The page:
At the meeting of Friday 20 April 1979, the WM Charles Redmond announced the passing of Thomas Nuttall and asked the members to stand in silence as a token of esteem and respect to his memory. He was the last of the founder members and had served Masonry for over 60 years and Acacia Lodge for 56 Years.
Acacia Lodge celebrated its 50-year anniversary meeting on Friday 13 April 1973. In the chair was William Griffiths (Bill) who handed over cheques to charity for the sum of £1,300. At the centenary meeting, there were three sons of members whose fathers were at that 50-year meeting, Mike Cove, Derek Nuttall and Peter Howland.
At a regular meeting held on 16 May 1980 William Cropper proposed that Acacia Lodge be removed from Hope Street Masonic Hall and relocate to the Racquets Club on Upper Parliament Street. The proposal was seconded, and the vote was 28 for, 1 against and 1 abstention. On Friday 17 October 1980 the first meeting was held at the Racquets Club with James Clarke in the chair. The membership stood at 47 with an annual subscription of £25 and a joining fee of £35.
In July 1981 Liverpool erupted into full scale rioting, which was to lead to one person dying, 700 arrests and 1,000 policemen injured. On 6 July 1981 rioters burnt down the Racquets Club and once again Acacia Lodge archives and furniture was destroyed. A new home was found courtesy of Mike Kennedy, a member of Acacia Lodge, at his pub, The Nags Head in Netherton, with the assistance of the brewers Whitbread and permission from Provincial Lodge. Mike Kennedy’s wife Betty undertook the cooking of the meals from her domestic kitchen which was a truly Herculean task to feed 40 plus members, a task that she carried out to every member’s satisfaction. They were truly happy times, however after 4 years and as the lodge members rose Acacia Lodge outgrew the Nags Head and it was decided to move back to Hope Street where we remain today.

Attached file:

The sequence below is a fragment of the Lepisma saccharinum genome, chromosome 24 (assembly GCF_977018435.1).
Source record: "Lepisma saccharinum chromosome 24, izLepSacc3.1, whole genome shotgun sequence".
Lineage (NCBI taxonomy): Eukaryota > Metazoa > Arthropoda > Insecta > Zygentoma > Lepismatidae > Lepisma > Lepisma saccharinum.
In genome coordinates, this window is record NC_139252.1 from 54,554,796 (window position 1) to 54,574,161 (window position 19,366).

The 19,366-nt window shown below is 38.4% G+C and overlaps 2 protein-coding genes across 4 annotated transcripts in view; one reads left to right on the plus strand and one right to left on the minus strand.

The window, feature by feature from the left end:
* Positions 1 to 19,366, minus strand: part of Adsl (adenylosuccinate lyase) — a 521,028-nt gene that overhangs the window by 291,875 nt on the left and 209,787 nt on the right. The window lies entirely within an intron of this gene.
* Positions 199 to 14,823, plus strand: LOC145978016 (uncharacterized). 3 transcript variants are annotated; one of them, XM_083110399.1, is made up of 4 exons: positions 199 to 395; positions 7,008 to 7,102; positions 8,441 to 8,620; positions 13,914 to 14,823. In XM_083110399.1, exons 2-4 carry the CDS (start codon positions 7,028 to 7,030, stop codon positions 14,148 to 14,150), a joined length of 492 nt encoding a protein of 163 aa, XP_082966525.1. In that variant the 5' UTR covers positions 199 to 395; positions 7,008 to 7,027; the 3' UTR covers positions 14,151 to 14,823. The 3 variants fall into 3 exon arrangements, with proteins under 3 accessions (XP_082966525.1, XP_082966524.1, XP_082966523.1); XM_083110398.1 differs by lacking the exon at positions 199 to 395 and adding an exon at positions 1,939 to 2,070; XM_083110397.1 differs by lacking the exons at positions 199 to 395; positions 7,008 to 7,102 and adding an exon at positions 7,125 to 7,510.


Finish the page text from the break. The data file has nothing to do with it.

The centenary celebrations cannot pass without mentioning one of the greatest friendships and relationship with Lodge Irvine Newton No 1662. On Friday 16 November 1990, 8 members of Lodge Irvine Newton came to the south of the border and paid a visit to Acacia Lodge on the occasion of the treasurer Garry Cross’s installation. It was a random visit, those who attended from Lodge Irvine Newton, Ian Stewart (WM), John Mitchell, Louis Ferguson, James Murphy, Scott Singleton, Dave Scott, Tom McNairn and Stuart Kane. And those members from Acacia Lodge who were present at the meeting and are still members were; Dave Thompson, Frank Parker, Mike Cove, Derek Nuttall, Tony Kennedy and Ray Jones. The following April, Acacia Lodge paid a visit to Lodge Irvine Newton installation 1991. They were made to feel very welcome; the hospitality and generosity was something that will never be forgotten and every year since then (apart from COVID) members have attended each installation and special occasion meetings. From that random meeting, friendships were made that endure today and long may they continue.
Three members of the Lodge Irvine Newton joined Acacia, of which two Robert McBride and Stuart Kane became WM’s of Acacia Lodge and honorary membership was confirmed on Robert McBride and Thomas Glencross. Honorary membership of Lodge Irvine Newtown was conferred on members of Acacia Lodge; James Marchbank, Frank Parker and Tony Kennedy. This rendition regarding the history of Acacia Lodge was much appreciated by all in attendance. During the meeting, Provincial Grand Lodge gave a field promotion to Stuart Kayne to the rank of PPJGW from the ProvGM. Stuart was obviously very shocked to receive his preferment, he was not aware of it happening and nobody else in the lodge knew ether, so it was a lovely surprise to him and the brethren.
Rev Canon John Hall, the Provincial Grand Chaplain, rededicated Acacia Lodge, after which Mark closed Provincial Grand Lodge and the Acacia Lodge officers resumed their posts. Derek as WM of Acacia Lodge presented a number of charitable donations on behalf of the brethren which consisted of £1,000 to the Blood Bank Appeal, £1,000 to the Liverpool Sunflower Centre, £1,000 ‘HourforUs’, £500 to SSAFA, £500 to Samaritans and £512 to the BRNENC Foodbank, a total of £4,512, corresponding to the lodge number.
On closure of the Lodge, all went to the adjoining banqueting suite for the festive board where they enjoyed a menu of pate followed by stuffed chicken and vegetables, a dessert trolly, then cheese and biscuits, tea, or coffee. At the festive board the WM Derek Nuttall told how proud he was that four generations of his family had been members of Acacia Lodge, his grandfather, father, himself and now his son. A record of which the family should be deservedly very proud.